Wellesley Fire Chief Rick DeLorie’s recently announced retirement after 14 years in charge set off a series of discussions among the town’s Select Board about hiring and supporting DeLorie’s successor.
The discussions began with selection of a consulting firm to handle the executive recruitment for the position, and the town chose to go with Municipal Resources after Wellesley Executive Director Meghan Jop interviewed 3 consulting firms. Brian Duggan from the firm described an extensive process that includes an assessment center component that simulates the job of a fire chief and includes role-playing exercises based on scenarios “ripped from the headlines” (See Wellesley Media recording of Nov. 7 Select Board meeting about 1 hour, 47 minutes in).
Duggan addressed questions from Board members Ann-Mara Lanza and Beth Sullivan Woods about the Board’s role in the process. Duggan said it will depend on the candidate pool, but could involve Board input at the start to help inform the assessment center design; may involve observation at the assessment center; and then could include interviews with the final 3 prospects in a more public setting.
Later in that Nov. 7 meeting, the Board discussed a proposed policy to delegate to Jop the authority to appoint, evaluate, discipline, remove, and provide day-to-day administration over the chief. Appointment and removal would require Board ratification. This issue was originally part of the discussion over the executive director’s contract, but was broken out separately.
“The purpose of this policy is really to set up our incoming fire chief for success…” said Board Chair Lise Olney. “I certainly feel strongly that the executive director is best equipped to help him or her navigate in that new role. We don’t work day-to-day with the chief, and the new chief is going to need direct and immediate access to that supervisor as they settle into the job.”
What’s more, having Jop evaluate the chief’s performance would take that process out of the public meeting format at a time when the new chief is coming up to speed, said Olney, who added that the policy could always be changed back down the road. Under the proposed changes, Jop said the fire chief would be worked into the regular biweekly meeting rotation she already has with department heads from facilities and other groups in town.
Town Counsel Tom Harrington said “It’s clear to me that the board is well within its rights to delegate what authority it has over the fire department to the executive director if it so chooses… It’s not unusual in other towns for the fire chief to report to whatever they call their executive director.” One justification for this is having the fire chief report to a member of the “daytime government” staff working at town hall vs. the “nighttime government” that includes the elected volunteers on the Select Board, he said.
The policy initially under discussion expanded upon Article 19.7 of the town bylaw, which includes a list of those positions—including fire chief—that the Select Board shall appoint.
Lanza questioned the notion of the Board delegating the authority to appoint a chief to the executive director. “I think it is expected by the community that we take this responsibility,” she said, acknowledging that she was open to the idea of day-to-day oversight being more appropriate for the director.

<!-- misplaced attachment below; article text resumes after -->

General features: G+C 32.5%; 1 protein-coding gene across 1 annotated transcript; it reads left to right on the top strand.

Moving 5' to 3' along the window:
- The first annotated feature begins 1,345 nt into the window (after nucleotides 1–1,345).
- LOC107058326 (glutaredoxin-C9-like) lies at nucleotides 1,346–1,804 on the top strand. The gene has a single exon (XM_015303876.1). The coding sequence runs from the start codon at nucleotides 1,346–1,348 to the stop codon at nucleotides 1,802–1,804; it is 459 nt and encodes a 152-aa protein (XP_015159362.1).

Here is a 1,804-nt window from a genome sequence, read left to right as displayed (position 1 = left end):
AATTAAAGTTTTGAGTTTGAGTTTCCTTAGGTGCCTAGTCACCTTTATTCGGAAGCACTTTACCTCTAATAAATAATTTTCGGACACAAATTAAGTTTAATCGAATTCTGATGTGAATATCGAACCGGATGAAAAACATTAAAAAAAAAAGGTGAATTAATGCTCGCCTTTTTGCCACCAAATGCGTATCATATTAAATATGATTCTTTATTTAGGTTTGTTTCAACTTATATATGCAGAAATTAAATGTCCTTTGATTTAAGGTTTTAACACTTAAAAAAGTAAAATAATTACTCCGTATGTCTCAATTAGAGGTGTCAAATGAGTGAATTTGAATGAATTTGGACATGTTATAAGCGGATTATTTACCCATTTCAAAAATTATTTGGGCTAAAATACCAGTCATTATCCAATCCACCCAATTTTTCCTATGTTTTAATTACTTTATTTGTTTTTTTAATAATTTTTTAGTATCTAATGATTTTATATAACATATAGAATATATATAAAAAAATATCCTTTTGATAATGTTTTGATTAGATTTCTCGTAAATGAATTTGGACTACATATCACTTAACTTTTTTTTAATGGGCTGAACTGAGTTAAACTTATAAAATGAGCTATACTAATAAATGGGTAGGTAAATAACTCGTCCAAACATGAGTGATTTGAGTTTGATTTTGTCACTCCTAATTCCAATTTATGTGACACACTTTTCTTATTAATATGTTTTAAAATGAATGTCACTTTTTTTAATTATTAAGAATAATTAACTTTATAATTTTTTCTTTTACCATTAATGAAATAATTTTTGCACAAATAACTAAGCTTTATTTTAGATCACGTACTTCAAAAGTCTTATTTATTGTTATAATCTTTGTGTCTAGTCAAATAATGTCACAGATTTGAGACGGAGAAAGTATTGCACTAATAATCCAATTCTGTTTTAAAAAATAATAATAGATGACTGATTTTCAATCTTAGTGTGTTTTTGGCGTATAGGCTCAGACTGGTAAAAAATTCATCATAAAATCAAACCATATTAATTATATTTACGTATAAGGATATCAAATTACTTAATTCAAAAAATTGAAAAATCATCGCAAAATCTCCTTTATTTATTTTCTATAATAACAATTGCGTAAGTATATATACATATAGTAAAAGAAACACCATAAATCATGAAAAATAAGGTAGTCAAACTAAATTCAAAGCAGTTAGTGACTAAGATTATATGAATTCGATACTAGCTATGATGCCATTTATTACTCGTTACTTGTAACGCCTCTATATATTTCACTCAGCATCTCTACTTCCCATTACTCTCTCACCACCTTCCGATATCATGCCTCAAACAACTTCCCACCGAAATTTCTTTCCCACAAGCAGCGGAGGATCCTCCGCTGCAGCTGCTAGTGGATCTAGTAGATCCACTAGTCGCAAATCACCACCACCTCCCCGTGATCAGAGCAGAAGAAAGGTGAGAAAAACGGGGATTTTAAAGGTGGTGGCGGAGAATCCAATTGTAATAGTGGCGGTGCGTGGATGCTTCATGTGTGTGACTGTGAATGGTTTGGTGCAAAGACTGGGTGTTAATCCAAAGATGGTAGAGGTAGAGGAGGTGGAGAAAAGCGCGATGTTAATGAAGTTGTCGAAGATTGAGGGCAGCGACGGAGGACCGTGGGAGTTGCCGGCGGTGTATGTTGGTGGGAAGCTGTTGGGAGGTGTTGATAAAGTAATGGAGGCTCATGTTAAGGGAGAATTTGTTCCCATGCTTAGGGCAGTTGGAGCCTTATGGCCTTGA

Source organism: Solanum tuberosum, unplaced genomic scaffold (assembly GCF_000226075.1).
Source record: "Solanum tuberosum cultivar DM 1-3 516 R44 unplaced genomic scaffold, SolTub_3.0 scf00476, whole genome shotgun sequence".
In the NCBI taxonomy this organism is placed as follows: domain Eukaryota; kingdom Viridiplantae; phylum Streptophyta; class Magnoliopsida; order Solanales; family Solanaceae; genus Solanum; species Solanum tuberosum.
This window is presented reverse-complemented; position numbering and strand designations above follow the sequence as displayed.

Sullivan Woods questioned what the town would be “trying to fix” through the proposed policy, citing the current “collaborative system” that she says works well. She also wondered if this could eventually lead to the Board delegating authority to hire and supervise the police chief to the executive director. Olney said the impetus for the policy being discussed was the fire chief’s retirement.
Board member Tom Ulfelder said “I don’t quite understand the consternation over the appointment or termination issue…I really don’t think there’s a great deal of difference between how we’ve been operating and how we would be operating other than recognizing the value of having the executive director as the person most familiar with the day-to-day operations of the department raising issues of concern or identifying the best candidates for our consideration…” At a later meeting Ulfelder said the current evaluation process itself, which he described as “the most cumbersome, ineffective process that I have seen in town government,” supports a change.
The discussion included familiar arguments from Wellesley’s 2016 debate over whether to hire a town manager.
When the fire chief discussion was picked up again at the Nov. 22 Select Board meeting (about 2 hours, 39 minutes into the Wellesley Media recording), the proposed policy had changed and was now expanding on Article 22 (devoted to the fire department) of the town bylaw.
Olney said she had removed language related to the appointment of the fire chief given the earlier Board member concerns, and this version focused more on delegating the supervisory authority. She stressed later that delegation of authority related to the fire chief does not relieve the Board of its responsibility over the Fire Department.
Still, Sullivan Woods said, “for me it feels that we are disengaging.”
In addressing the question of why the town would consider such a new policy, Board member Colette Aufranc said she was struck during the recent introduction to the fire chief search consultant just how technical the fire department is. This, she said, illustrated “how critical it is that somebody in that department has access really on a daily basis with their supervisor and we’re [the Board] not there to do that…” The municipal professional staff has skills that the Board doesn’t, she said, despite what she’s learned about the fire department during her tenure on the Board.
In the end, not without more efforts to rework the policy’s wording, the Board voted 3-2 in favor of the policy.